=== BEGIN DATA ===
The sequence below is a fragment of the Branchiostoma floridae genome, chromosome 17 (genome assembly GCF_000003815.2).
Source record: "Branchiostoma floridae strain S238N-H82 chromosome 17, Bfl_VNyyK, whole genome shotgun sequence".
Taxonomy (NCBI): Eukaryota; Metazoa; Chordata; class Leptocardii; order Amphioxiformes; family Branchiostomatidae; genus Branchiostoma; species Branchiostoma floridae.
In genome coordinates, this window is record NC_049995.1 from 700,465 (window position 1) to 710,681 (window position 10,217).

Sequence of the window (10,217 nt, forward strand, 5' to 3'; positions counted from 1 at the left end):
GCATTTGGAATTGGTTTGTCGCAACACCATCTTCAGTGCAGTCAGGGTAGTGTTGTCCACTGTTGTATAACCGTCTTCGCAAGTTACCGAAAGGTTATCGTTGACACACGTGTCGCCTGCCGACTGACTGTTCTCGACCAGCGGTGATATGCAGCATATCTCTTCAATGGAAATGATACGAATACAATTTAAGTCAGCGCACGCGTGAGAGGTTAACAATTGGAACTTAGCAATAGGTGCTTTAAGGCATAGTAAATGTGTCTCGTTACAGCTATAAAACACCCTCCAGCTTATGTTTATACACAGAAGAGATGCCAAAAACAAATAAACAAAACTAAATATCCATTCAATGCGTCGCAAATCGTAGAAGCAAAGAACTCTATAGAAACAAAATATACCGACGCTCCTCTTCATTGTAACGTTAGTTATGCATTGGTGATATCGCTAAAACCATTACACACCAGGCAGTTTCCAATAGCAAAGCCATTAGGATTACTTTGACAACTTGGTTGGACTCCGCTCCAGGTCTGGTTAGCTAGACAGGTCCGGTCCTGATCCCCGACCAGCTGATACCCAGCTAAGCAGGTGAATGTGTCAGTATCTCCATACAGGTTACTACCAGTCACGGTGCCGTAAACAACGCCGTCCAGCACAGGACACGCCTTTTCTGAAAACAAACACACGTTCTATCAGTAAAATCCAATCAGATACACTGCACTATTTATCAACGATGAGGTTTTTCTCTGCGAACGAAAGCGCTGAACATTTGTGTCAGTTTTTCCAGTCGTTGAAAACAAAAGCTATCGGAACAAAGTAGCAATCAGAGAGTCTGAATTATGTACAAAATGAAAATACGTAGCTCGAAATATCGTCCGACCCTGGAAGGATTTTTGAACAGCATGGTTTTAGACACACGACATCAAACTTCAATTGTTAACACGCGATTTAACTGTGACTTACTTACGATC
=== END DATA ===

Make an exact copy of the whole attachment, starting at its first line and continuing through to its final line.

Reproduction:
The sequence below is a fragment of the Branchiostoma floridae genome, chromosome 17 (genome assembly GCF_000003815.2).
Source record: "Branchiostoma floridae strain S238N-H82 chromosome 17, Bfl_VNyyK, whole genome shotgun sequence".
Taxonomy (NCBI): Eukaryota; Metazoa; Chordata; class Leptocardii; order Amphioxiformes; family Branchiostomatidae; genus Branchiostoma; species Branchiostoma floridae.
In genome coordinates, this window is record NC_049995.1 from 700,465 (window position 1) to 710,681 (window position 10,217).

Sequence of the window (10,217 nt, forward strand, 5' to 3'; positions counted from 1 at the left end):
GCATTTGGAATTGGTTTGTCGCAACACCATCTTCAGTGCAGTCAGGGTAGTGTTGTCCACTGTTGTATAACCGTCTTCGCAAGTTACCGAAAGGTTATCGTTGACACACGTGTCGCCTGCCGACTGACTGTTCTCGACCAGCGGTGATATGCAGCATATCTCTTCAATGGAAATGATACGAATACAATTTAAGTCAGCGCACGCGTGAGAGGTTAACAATTGGAACTTAGCAATAGGTGCTTTAAGGCATAGTAAATGTGTCTCGTTACAGCTATAAAACACCCTCCAGCTTATGTTTATACACAGAAGAGATGCCAAAAACAAATAAACAAAACTAAATATCCATTCAATGCGTCGCAAATCGTAGAAGCAAAGAACTCTATAGAAACAAAATATACCGACGCTCCTCTTCATTGTAACGTTAGTTATGCATTGGTGATATCGCTAAAACCATTACACACCAGGCAGTTTCCAATAGCAAAGCCATTAGGATTACTTTGACAACTTGGTTGGACTCCGCTCCAGGTCTGGTTAGCTAGACAGGTCCGGTCCTGATCCCCGACCAGCTGATACCCAGCTAAGCAGGTGAATGTGTCAGTATCTCCATACAGGTTACTACCAGTCACGGTGCCGTAAACAACGCCGTCCAGCACAGGACACGCCTTTTCTGAAAACAAACACACGTTCTATCAGTAAAATCCAATCAGATACACTGCACTATTTATCAACGATGAGGTTTTTCTCTGCGAACGAAAGCGCTGAACATTTGTGTCAGTTTTTCCAGTCGTTGAAAACAAAAGCTATCGGAACAAAGTAGCAATCAGAGAGTCTGAATTATGTACAAAATGAAAATACGTAGCTCGAAATATCGTCCGACCCTGGAAGGATTTTTGAACAGCATGGTTTTAGACACACGACATCAAACTTCAATTGTTAACACGCGATTTAACTGTGACTTACTTACGATC